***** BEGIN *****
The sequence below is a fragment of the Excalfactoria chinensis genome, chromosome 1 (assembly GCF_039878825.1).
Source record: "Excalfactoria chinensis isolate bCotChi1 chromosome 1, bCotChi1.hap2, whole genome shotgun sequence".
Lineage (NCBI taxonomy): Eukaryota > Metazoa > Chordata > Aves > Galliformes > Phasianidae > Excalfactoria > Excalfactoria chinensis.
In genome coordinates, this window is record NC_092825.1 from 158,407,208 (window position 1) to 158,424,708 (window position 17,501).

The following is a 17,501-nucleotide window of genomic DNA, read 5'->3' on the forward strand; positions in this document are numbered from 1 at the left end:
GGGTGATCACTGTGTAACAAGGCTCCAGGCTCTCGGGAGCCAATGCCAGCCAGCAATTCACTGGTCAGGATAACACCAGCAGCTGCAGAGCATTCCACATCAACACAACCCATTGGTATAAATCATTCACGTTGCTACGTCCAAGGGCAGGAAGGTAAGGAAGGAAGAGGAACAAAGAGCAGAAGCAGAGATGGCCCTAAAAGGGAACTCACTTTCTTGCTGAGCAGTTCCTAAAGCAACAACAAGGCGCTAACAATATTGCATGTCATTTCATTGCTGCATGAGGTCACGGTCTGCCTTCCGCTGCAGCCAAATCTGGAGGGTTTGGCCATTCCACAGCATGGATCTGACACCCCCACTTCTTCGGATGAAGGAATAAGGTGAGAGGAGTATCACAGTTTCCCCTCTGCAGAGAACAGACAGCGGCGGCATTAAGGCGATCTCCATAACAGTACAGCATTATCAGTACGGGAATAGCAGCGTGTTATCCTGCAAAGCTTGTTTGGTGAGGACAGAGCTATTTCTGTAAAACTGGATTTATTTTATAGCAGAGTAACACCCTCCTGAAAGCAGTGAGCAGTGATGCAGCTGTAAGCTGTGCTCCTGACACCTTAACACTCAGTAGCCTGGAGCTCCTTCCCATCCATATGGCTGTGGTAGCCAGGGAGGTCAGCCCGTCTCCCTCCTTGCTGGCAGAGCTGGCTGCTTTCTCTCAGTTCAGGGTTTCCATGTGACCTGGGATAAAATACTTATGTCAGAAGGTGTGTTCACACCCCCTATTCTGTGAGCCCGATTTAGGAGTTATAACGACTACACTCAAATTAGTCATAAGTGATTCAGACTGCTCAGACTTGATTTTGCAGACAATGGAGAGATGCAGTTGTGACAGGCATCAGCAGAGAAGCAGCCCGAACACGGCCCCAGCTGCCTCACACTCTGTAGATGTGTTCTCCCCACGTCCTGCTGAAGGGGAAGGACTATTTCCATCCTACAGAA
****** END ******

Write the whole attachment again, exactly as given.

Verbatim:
The sequence below is a fragment of the Excalfactoria chinensis genome, chromosome 1 (assembly GCF_039878825.1).
Source record: "Excalfactoria chinensis isolate bCotChi1 chromosome 1, bCotChi1.hap2, whole genome shotgun sequence".
Lineage (NCBI taxonomy): Eukaryota > Metazoa > Chordata > Aves > Galliformes > Phasianidae > Excalfactoria > Excalfactoria chinensis.
In genome coordinates, this window is record NC_092825.1 from 158,407,208 (window position 1) to 158,424,708 (window position 17,501).

The following is a 17,501-nucleotide window of genomic DNA, read 5'->3' on the forward strand; positions in this document are numbered from 1 at the left end:
GGGTGATCACTGTGTAACAAGGCTCCAGGCTCTCGGGAGCCAATGCCAGCCAGCAATTCACTGGTCAGGATAACACCAGCAGCTGCAGAGCATTCCACATCAACACAACCCATTGGTATAAATCATTCACGTTGCTACGTCCAAGGGCAGGAAGGTAAGGAAGGAAGAGGAACAAAGAGCAGAAGCAGAGATGGCCCTAAAAGGGAACTCACTTTCTTGCTGAGCAGTTCCTAAAGCAACAACAAGGCGCTAACAATATTGCATGTCATTTCATTGCTGCATGAGGTCACGGTCTGCCTTCCGCTGCAGCCAAATCTGGAGGGTTTGGCCATTCCACAGCATGGATCTGACACCCCCACTTCTTCGGATGAAGGAATAAGGTGAGAGGAGTATCACAGTTTCCCCTCTGCAGAGAACAGACAGCGGCGGCATTAAGGCGATCTCCATAACAGTACAGCATTATCAGTACGGGAATAGCAGCGTGTTATCCTGCAAAGCTTGTTTGGTGAGGACAGAGCTATTTCTGTAAAACTGGATTTATTTTATAGCAGAGTAACACCCTCCTGAAAGCAGTGAGCAGTGATGCAGCTGTAAGCTGTGCTCCTGACACCTTAACACTCAGTAGCCTGGAGCTCCTTCCCATCCATATGGCTGTGGTAGCCAGGGAGGTCAGCCCGTCTCCCTCCTTGCTGGCAGAGCTGGCTGCTTTCTCTCAGTTCAGGGTTTCCATGTGACCTGGGATAAAATACTTATGTCAGAAGGTGTGTTCACACCCCCTATTCTGTGAGCCCGATTTAGGAGTTATAACGACTACACTCAAATTAGTCATAAGTGATTCAGACTGCTCAGACTTGATTTTGCAGACAATGGAGAGATGCAGTTGTGACAGGCATCAGCAGAGAAGCAGCCCGAACACGGCCCCAGCTGCCTCACACTCTGTAGATGTGTTCTCCCCACGTCCTGCTGAAGGGGAAGGACTATTTCCATCCTACAGAA